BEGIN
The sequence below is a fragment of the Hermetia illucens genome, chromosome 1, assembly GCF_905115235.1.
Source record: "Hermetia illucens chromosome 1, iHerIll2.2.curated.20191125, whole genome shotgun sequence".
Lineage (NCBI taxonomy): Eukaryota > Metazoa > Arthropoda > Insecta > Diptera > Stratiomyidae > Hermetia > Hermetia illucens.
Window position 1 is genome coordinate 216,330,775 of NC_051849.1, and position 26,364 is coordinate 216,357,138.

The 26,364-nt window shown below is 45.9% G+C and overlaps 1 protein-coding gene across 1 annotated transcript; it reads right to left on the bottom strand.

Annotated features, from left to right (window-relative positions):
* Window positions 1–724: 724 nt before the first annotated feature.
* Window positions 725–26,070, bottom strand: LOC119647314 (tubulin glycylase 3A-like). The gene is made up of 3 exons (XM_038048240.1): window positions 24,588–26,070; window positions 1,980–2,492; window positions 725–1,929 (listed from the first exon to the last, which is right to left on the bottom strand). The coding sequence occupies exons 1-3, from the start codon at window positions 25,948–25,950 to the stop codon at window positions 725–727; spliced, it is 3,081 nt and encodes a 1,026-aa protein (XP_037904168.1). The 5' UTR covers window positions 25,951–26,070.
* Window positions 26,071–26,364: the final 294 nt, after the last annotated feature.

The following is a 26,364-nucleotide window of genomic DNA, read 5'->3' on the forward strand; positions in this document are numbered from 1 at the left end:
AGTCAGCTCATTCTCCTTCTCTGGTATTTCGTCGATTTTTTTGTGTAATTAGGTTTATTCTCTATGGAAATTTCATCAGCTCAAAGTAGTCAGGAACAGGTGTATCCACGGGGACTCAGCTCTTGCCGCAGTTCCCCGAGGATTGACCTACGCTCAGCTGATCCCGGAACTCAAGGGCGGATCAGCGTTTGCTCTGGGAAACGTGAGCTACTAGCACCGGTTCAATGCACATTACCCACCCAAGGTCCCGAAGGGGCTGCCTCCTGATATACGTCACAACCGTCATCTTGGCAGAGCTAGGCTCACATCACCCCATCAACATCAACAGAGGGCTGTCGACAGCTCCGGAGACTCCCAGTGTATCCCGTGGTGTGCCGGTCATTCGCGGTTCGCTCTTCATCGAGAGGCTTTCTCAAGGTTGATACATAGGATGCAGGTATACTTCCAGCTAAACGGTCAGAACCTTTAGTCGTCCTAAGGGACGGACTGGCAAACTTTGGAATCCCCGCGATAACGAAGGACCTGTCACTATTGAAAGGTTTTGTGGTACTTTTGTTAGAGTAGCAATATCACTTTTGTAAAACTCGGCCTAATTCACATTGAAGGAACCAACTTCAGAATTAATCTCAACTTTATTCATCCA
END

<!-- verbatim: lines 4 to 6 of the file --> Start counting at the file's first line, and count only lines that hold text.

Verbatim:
Window position 1 is genome coordinate 216,330,775 of NC_051849.1, and position 26,364 is coordinate 216,357,138.

The 26,364-nt window shown below is 45.9% G+C and overlaps 1 protein-coding gene across 1 annotated transcript; it reads right to left on the bottom strand.

Annotated features, from left to right (window-relative positions):